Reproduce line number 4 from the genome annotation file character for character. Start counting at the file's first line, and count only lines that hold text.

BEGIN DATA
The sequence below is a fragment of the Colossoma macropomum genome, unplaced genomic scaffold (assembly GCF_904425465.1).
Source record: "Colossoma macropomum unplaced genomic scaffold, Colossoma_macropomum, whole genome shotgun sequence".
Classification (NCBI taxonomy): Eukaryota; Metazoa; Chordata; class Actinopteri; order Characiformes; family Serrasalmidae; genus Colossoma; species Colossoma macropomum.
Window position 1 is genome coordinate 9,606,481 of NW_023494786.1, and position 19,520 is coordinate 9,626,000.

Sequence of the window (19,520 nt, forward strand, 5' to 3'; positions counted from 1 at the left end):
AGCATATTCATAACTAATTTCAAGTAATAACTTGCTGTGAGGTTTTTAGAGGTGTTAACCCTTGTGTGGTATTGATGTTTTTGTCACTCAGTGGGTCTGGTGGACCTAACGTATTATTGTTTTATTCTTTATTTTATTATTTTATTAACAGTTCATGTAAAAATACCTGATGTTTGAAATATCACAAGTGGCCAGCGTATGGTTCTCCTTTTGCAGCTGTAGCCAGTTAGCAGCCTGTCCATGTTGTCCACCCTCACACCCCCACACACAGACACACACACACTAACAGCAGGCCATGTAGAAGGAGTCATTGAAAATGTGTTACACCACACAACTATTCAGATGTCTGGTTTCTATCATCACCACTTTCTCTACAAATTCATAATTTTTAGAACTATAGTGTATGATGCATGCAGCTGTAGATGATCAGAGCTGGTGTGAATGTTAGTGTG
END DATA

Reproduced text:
Window position 1 is genome coordinate 9,606,481 of NW_023494786.1, and position 19,520 is coordinate 9,626,000.